A genetic mutation already known to be more common in Ashkenazi Jewish breast cancer patients is also prevalent in Hispanic and young African-American women with breast cancer, according to one of the largest, multiracial studies of the mutation to date.
Researchers at the Stanford University School of Medicine and the Northern California Cancer Center reported the finding from a study of 3,181 breast cancer patients in Northern California.
The study revealed that although Ashkenazi Jewish women with breast cancer had the highest rate of the BRCA1 mutation at 8.3 percent, Hispanic women with breast cancer were next most likely, with a rate of 3.5 percent. Non-Hispanic whites with breast cancer showed a 2.2 percent rate, followed by 1.3 percent of African-American women of all ages and 0.5 percent in Asian-American women. Of the African-American breast cancer patients under age 35, 16.7 percent had the mutation.
The work, published in the Dec. 26 issue of the Journal of the American Medical Association, marks the largest study to date to look at the prevalence of BRCA1 mutations among patients in the four ethnic and racial groups, said lead author Esther John, PhD, research scientist at the Northern California Cancer Center and consulting associate professor of health research and policy at Stanford.
“If a woman has breast cancer she may ask the question, ?Could I be a carrier for a BRCA1 mutation? If I am, my daughters and sons need to know it,'” said senior author Alice Whittemore, PhD, professor of health research and policy at Stanford. She said that until now, doctors knew only that Ashkenazi Jewish women were more likely to carry a mutation, and therefore frequently referred these women to genetic counseling. What they didn’t know is how women of different ethnic groups needed to be treated in terms of their BRCA1 status.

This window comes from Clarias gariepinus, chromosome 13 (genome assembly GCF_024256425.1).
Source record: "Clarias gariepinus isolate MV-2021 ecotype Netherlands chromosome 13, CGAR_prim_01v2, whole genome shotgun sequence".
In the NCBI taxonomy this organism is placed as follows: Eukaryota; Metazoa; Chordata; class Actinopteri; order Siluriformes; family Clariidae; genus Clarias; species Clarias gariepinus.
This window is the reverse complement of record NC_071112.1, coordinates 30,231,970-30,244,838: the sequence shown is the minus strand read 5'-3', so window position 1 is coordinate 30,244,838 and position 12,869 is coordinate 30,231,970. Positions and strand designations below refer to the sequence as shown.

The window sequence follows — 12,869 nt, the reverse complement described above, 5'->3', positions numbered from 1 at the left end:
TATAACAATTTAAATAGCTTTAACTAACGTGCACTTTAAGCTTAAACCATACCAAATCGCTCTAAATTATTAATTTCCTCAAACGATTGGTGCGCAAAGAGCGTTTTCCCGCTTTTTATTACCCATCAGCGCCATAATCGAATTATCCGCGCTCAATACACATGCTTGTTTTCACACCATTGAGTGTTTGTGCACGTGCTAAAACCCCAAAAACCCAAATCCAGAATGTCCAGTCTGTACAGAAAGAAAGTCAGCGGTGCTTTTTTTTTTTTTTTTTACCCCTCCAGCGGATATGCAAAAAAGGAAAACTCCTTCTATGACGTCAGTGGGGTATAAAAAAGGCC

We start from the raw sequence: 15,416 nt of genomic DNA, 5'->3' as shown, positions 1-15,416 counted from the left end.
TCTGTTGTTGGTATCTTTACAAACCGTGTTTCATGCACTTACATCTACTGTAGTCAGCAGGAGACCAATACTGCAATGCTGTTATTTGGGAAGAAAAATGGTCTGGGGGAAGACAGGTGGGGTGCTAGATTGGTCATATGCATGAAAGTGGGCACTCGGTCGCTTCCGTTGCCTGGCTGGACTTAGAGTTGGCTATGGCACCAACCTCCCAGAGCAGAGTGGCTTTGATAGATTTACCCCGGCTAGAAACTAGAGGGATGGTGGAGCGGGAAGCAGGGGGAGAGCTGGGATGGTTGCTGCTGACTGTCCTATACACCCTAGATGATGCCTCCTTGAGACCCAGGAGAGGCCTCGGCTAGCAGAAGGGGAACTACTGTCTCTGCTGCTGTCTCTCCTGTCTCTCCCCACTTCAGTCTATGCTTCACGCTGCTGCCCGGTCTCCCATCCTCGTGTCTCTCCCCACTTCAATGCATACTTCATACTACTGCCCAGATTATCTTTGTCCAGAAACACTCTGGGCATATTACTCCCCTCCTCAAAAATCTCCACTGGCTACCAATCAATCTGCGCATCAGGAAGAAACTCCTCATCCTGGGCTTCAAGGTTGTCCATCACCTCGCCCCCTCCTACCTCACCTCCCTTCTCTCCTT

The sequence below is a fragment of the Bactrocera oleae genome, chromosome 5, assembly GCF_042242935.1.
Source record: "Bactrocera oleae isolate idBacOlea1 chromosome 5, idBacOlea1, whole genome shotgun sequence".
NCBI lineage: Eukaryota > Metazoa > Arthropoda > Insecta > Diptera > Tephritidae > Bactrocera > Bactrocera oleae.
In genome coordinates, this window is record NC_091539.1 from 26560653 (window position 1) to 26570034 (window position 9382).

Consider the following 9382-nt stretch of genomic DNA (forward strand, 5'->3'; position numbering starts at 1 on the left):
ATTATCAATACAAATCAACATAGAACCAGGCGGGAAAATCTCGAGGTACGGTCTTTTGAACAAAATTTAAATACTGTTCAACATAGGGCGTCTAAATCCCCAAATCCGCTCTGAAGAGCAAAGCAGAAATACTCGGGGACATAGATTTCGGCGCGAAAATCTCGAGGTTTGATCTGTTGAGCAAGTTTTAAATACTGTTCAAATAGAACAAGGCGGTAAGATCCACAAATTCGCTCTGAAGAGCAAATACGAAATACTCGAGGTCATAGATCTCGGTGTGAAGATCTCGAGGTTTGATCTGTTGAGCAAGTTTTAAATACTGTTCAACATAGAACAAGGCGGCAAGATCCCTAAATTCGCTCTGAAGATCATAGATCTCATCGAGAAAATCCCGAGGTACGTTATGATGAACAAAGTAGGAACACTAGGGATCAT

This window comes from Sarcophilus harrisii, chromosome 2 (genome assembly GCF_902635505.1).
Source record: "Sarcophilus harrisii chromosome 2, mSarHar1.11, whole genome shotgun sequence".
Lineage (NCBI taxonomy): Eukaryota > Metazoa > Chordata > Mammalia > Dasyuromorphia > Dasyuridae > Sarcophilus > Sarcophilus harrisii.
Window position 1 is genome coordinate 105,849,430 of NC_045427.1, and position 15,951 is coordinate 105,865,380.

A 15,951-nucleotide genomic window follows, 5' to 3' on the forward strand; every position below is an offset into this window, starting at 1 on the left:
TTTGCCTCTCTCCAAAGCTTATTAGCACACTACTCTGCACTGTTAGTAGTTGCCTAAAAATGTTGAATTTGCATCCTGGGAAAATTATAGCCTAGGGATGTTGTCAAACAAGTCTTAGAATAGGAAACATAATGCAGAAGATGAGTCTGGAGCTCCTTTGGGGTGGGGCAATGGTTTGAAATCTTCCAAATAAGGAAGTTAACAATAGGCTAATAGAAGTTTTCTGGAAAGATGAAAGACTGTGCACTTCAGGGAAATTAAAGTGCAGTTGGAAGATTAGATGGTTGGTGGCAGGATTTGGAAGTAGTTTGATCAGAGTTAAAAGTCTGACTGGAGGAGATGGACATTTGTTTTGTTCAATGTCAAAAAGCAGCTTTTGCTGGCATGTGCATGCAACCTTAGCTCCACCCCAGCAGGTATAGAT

“Traditionally studies have focused on white women,” said John. “There is a great need to study racial minorities in the United States.”
All people have the BRCA1 gene, which makes a protein that helps the cell repair its DNA. Women who inherit a mutation in that gene from either parent are less able to fix DNA damage and tend to accumulate mutations that lead to cancer. They have a roughly 65 percent risk of developing breast cancer and 39 percent risk of ovarian cancer. If one family member tests positive for a mutation, it can alert other women in the family to also get tested and to take preventive measures.
Now doctors who see Hispanic or young African-American breast cancer patients have more information to guide their decisions about referring those women to genetic counseling or testing.
Other Stanford researchers who participated in this study include Gail Gong, PhD, a research associate; Anna Felberg, a programmer in health research and policy; Dee West, PhD, professor of health research and policy at Stanford and chief scientific officer at the Northern California Cancer Center, and Amanda Phipps, epidemiologist at the NCCC.
The work was funded by the National Cancer Institute.
Source: Stanford University School of Medicine, USA